As part of its Climate Studies Diversity Project, the American Meteorological Society (AMS) is partnering with Second Nature, the supporting organization of the American College & University Presidents’ Climate Commitment (ACUPCC), to introduce the AMS Climate Studies course at 100 minority-serving institutions (MSIs) over a five-year period.
The AMS Board on Broadcast Meteorology is announcing an update to the on-air portion of the CBM application. If you or a colleague is considering applying for the CBM, these changes will apply. Please note, this is only a change to the video submission requirements; there are no changes to the educational requirements for the CBM program, or will there be any changes to the closed-book testing process.
The American Meteorological Society (AMS) is partnering with Springer to enable the electronic distribution of dozens of AMS’s books and monographs, including out-of-print legacy titles that will be made available through print-on-demand (POD) as well.
As part of its Climate Studies Diversity Project, the American Meteorological Society (AMS) has partnered with Second Nature, lead supporting organization of the American College & University Presidents’ Climate Commitment (ACUPCC), to introduce the AMS Climate Studies course at 100 minority-serving institutions (MSIs) over a five-year period.
Geoengineering - deliberately manipulating physical, chemical, or biological aspects of the Earth system to confront climate change – could contribute to a comprehensive risk management strategy to slow climate change but could also create considerable new risks, according to a policy statement released by the American Meteorological Society (AMS) today.
BOULDER—Close to 9 out of 10 adult Americans obtain weather forecasts regularly, and they do so more than three times each day on average, a new nationwide survey by scientists at the National Center for Atmospheric Research (NCAR) has found.
There has been sharp disagreement in recent years about how much, or even whether, winter snowpack has declined in the Cascade Mountains of Washington and Oregon during the last half-century.
Rivers in some of the world’s most populous regions are losing water, according to a new comprehensive study of global stream flow. The study, led by scientists at the National Center for Atmospheric Research (NCAR), suggests that in many cases the reduced flows are associated with climate change. The process could potentially threaten future supplies of food and water. UCAR News Center Abstract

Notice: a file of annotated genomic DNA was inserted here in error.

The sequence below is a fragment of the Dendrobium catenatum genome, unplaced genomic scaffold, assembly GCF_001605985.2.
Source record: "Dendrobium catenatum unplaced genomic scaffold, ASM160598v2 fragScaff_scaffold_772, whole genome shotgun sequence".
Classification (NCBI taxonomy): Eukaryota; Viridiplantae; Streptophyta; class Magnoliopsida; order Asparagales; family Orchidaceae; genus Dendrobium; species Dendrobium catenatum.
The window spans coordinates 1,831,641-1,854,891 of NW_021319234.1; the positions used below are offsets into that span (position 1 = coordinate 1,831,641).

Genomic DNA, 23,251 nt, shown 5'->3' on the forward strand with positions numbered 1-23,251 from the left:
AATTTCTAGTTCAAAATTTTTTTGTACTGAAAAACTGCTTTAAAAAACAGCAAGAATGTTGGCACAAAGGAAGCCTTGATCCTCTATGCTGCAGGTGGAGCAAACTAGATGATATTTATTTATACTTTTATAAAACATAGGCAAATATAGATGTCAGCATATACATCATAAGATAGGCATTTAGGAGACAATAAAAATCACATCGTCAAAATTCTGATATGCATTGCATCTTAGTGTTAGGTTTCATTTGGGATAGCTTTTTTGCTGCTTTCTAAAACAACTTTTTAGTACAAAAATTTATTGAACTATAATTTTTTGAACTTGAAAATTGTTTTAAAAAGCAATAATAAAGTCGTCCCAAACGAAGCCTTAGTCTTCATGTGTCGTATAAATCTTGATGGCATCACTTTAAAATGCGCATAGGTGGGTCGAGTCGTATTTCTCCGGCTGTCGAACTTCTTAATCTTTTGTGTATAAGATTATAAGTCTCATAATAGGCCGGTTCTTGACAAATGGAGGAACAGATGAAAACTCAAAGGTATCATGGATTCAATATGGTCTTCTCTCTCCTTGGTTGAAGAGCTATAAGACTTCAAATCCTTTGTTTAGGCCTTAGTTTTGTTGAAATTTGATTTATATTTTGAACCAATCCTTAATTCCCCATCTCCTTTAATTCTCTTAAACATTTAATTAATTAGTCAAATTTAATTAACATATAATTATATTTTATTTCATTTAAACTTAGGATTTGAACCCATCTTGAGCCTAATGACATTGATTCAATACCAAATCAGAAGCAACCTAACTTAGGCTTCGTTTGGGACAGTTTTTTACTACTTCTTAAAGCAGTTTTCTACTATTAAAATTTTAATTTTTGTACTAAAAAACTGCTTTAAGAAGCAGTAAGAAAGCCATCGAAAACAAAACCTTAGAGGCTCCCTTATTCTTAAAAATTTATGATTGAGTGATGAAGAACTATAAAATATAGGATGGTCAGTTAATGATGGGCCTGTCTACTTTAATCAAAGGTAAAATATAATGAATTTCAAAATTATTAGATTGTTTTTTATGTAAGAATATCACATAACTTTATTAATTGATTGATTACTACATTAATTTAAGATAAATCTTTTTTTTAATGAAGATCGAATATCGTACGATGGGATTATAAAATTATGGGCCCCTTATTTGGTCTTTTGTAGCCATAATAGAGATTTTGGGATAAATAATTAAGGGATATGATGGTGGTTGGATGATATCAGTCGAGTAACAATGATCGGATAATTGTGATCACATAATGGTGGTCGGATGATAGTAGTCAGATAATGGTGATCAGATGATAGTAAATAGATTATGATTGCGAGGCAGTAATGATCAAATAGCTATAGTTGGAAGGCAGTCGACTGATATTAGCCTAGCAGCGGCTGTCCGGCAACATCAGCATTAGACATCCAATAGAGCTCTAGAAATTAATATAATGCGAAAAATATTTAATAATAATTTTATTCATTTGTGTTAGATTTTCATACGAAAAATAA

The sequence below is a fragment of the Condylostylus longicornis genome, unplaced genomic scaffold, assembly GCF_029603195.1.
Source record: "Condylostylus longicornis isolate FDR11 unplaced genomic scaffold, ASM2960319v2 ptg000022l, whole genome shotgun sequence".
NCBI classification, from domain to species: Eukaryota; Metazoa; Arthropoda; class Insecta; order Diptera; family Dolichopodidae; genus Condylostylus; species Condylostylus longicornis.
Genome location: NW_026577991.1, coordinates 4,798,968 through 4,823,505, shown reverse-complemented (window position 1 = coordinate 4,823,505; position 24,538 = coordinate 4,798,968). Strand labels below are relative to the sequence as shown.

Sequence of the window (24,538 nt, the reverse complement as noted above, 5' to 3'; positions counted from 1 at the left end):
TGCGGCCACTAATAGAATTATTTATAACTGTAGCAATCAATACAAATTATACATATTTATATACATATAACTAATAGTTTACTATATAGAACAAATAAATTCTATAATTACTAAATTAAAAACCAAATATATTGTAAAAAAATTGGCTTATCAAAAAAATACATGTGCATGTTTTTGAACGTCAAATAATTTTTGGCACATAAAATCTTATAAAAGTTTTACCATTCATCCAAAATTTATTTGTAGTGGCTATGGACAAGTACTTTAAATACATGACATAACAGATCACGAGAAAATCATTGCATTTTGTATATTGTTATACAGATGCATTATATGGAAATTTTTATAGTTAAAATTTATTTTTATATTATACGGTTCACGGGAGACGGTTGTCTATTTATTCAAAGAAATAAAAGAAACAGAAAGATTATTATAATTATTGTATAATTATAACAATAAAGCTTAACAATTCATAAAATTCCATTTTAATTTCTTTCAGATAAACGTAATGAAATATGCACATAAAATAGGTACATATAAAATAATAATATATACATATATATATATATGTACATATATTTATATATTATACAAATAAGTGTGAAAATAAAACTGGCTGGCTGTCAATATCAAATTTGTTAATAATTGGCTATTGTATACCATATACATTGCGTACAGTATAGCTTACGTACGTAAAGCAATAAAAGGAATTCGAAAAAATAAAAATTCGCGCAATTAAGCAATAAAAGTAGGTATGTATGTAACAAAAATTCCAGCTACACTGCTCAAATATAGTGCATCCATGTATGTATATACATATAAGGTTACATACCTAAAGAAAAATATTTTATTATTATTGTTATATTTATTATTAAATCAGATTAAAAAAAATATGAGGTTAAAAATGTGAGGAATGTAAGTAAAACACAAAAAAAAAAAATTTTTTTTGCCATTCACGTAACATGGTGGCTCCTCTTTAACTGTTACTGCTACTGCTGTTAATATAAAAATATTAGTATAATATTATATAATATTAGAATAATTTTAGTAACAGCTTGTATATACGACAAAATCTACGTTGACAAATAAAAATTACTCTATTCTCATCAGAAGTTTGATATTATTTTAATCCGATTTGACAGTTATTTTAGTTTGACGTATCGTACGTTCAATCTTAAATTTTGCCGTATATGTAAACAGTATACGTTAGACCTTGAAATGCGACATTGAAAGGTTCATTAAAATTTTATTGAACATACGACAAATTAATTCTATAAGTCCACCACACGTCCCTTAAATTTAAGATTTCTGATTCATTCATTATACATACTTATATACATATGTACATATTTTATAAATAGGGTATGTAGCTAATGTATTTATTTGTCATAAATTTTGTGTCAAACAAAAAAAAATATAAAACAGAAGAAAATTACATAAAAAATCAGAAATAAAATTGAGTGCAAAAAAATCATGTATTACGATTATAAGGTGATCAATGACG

An international team of researchers, led by Dr Edward Hanna from the University of Sheffield’s Department of Geography, has discovered that the intensity of windstorms around the British Isles has not increased due to global warming.
Twisters that occur from midnight to dawn are 2.5 times more likely to kill DeKalb, IL – A new study by Northern Illinois University scientists underscores the danger of nighttime tornadoes and suggests that warning systems that have led to overall declines in tornado death rates might not be adequate for overnight events, which occur most frequently in the nation’s mid-South region.
A report just released in the most recent issue of the Bulletin of the American Meteorological Society offers hope that a new high-resolution storm surge modeling system developed by scientists at Stony Brook University will better be able to predict flood levels and when flooding will occur in the New York metropolitan area, information crucial to emergency managers when planning for impending storms.
A comprehensive and up-to-date account of climate change science by Scripps Institution of Oceanography at UC San Diego climate scientist Richard Somerville is now available from the American Meteorological Society.
Commercial operators, governments, and academic researchers worldwide are engaging in cloud seeding and other weather modification projects to try to influence local conditions. But how effective are these programs?
An international team of scientists, led by Dr Edward Hanna at the University of Sheffield, has demonstrated that recent warm summers have caused the most extreme Greenland ice melting in 50 years. The new research provides further evidence of a key impact of global warming and helps scientists place recent satellite observations of Greenland´s shrinking ice mass in a longer-term climatic context.
Wind power, long considered to be as fickle as wind itself, can be groomed to become a steady, dependable source of electricity and delivered at a lower cost than at present, according to scientists at Stanford University.
WASHINGTON - NASA scientists have detected the first signs that tropical rainfall is on the rise, using the longest and most complete data record available.
Scientists have verified the accuracy of a model that uses October snow cover in Siberia to predict upcoming winter temperatures and snowfall for the high- and mid-latitudes of the Northern Hemisphere.
Hurricane track forecasts, the forecasts that pinpoint the path of a storm, have improved steadily in recent decades with track forecast errors now roughly half of what they were in 1990, but predicting the intensity of the storms is still a challenge for forecasters, according to a new information statement on hurricane forecasting issued by the American Meteorological Society.
In the eye of a furious hurricane, the weather is often quite calm and sunny. But new NASA research is providing clues about how the seemingly subtle movement of air within and around this region provides energy to keep this central "powerhouse" functioning
A new study by NASA scientists suggests that greenhouse gas warming may raise average summer temperatures in the eastern United States nearly 10 degrees Fahrenheit by the 2080s.